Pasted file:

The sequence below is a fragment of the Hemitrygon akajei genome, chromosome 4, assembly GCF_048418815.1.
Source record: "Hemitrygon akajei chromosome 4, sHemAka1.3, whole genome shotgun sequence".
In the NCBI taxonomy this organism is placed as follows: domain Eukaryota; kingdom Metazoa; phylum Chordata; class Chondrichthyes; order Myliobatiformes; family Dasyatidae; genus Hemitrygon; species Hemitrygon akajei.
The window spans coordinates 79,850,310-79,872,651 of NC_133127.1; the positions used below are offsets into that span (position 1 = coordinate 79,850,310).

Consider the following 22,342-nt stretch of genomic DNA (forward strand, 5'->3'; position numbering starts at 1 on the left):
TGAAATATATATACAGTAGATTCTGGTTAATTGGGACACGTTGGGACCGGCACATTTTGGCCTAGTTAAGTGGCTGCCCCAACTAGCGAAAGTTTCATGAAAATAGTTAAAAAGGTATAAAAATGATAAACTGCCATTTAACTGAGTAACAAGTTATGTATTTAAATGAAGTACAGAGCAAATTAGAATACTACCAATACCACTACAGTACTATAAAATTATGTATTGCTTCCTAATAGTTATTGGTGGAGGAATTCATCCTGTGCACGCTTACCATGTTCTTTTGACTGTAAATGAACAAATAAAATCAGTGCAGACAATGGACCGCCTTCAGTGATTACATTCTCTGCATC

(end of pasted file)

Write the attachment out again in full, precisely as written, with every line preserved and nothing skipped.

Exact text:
The sequence below is a fragment of the Hemitrygon akajei genome, chromosome 4, assembly GCF_048418815.1.
Source record: "Hemitrygon akajei chromosome 4, sHemAka1.3, whole genome shotgun sequence".
In the NCBI taxonomy this organism is placed as follows: domain Eukaryota; kingdom Metazoa; phylum Chordata; class Chondrichthyes; order Myliobatiformes; family Dasyatidae; genus Hemitrygon; species Hemitrygon akajei.
The window spans coordinates 79,850,310-79,872,651 of NC_133127.1; the positions used below are offsets into that span (position 1 = coordinate 79,850,310).

Consider the following 22,342-nt stretch of genomic DNA (forward strand, 5'->3'; position numbering starts at 1 on the left):
TGAAATATATATACAGTAGATTCTGGTTAATTGGGACACGTTGGGACCGGCACATTTTGGCCTAGTTAAGTGGCTGCCCCAACTAGCGAAAGTTTCATGAAAATAGTTAAAAAGGTATAAAAATGATAAACTGCCATTTAACTGAGTAACAAGTTATGTATTTAAATGAAGTACAGAGCAAATTAGAATACTACCAATACCACTACAGTACTATAAAATTATGTATTGCTTCCTAATAGTTATTGGTGGAGGAATTCATCCTGTGCACGCTTACCATGTTCTTTTGACTGTAAATGAACAAATAAAATCAGTGCAGACAATGGACCGCCTTCAGTGATTACATTCTCTGCATC